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CVE request: kernel: multiple flaws allowing to sniff keystrokes timings
From: Vasiliy Kulikov <segoon () openwall com>
Date: Tue, 8 Nov 2011 16:14:12 +0400


I don't know whether these need several CVEs, but they allow to do
roughly the same thing: monitor the time when users push keys on the
keyboard/ttys and get at least password length or with a more
sophisticated technique learn the precise input characters sequence by
matching the timings against the statistical information.

1) https://lkml.org/lkml/2011/11/7/340 

"/proc/interrupts contains the number of emitted interrupts, which
should not be world readable.  The information about keyboard
interrupts number may be used to learn the precise number of characters
in users' passwords by simply watching the changes of number of emitted
interrupts during the life of gksu-like programs."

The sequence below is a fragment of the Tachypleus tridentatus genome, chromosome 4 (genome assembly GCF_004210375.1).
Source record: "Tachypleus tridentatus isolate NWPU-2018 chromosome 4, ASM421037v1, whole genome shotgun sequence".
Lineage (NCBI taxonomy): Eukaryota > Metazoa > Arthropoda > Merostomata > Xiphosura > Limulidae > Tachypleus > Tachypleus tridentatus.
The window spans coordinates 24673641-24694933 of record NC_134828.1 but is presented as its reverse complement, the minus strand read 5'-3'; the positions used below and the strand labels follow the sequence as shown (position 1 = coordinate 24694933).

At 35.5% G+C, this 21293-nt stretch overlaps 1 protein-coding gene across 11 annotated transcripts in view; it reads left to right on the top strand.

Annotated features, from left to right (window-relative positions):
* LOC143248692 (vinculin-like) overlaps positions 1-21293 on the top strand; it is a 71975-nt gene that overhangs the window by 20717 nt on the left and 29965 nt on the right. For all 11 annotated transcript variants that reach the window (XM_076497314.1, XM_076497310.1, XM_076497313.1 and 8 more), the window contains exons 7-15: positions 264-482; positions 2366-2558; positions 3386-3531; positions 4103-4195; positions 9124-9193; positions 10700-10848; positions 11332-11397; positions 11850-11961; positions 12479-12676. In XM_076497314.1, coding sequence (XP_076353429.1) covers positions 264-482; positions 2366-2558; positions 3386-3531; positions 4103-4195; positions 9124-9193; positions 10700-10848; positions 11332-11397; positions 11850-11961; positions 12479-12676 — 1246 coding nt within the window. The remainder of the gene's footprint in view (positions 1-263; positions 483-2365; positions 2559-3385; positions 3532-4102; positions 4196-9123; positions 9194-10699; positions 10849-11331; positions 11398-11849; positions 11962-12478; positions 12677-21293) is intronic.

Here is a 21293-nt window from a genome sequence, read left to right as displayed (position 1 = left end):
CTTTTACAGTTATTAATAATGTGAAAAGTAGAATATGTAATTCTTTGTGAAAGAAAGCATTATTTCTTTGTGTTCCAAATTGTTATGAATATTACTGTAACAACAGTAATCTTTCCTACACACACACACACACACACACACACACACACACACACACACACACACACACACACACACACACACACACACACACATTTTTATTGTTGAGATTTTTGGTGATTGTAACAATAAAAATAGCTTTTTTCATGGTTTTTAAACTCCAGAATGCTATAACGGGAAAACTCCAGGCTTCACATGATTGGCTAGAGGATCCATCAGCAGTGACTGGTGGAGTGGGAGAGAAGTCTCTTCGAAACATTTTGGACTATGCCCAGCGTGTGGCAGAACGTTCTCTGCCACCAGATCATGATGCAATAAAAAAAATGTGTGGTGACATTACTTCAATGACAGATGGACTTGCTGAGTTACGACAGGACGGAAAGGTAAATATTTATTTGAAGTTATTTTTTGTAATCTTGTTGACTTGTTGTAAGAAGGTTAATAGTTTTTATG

PoC: http://www.openwall.com/lists/oss-security/2011/11/07/9

Vulnerable: all Linux versions, all distros with procfs mounted.

(The patch misses the same infoleak via /proc/stat, which must be
closed too.)

2) https://lkml.org/lkml/2011/11/7/355

The same as (1), but via tty devices' atime and mtime.

"You can still figure it out by watching the files in /dev/pts/ and
/dev/tty* for changes in last-modify time."

Vulnerable: all Linux versions, all distros with world readable
directories containing tty and pts device files.

3) https://lkml.org/lkml/2011/11/8/136

"/proc/$PID/{sched,schedstat} contain debugging scheduler counters, which
should not be world readable.  They may be used to gather private information
about processes' activity.  E.g. it can be used to count the number of
characters typed in gksu dialog."

PoC: http://www.openwall.com/lists/oss-security/2011/11/05/3

Vulnerable: all Linux >= 2.6.9, all distros with procfs mounted.

These are not fixed yet, the solution might be introducing revoke() with
permission restrictions, see the first link in (1) with the discussion.

Also, security () kernel org is unavailable, is there any substitution of
this email?


Vasiliy Kulikov
http://www.openwall.com - bringing security into open computing environments

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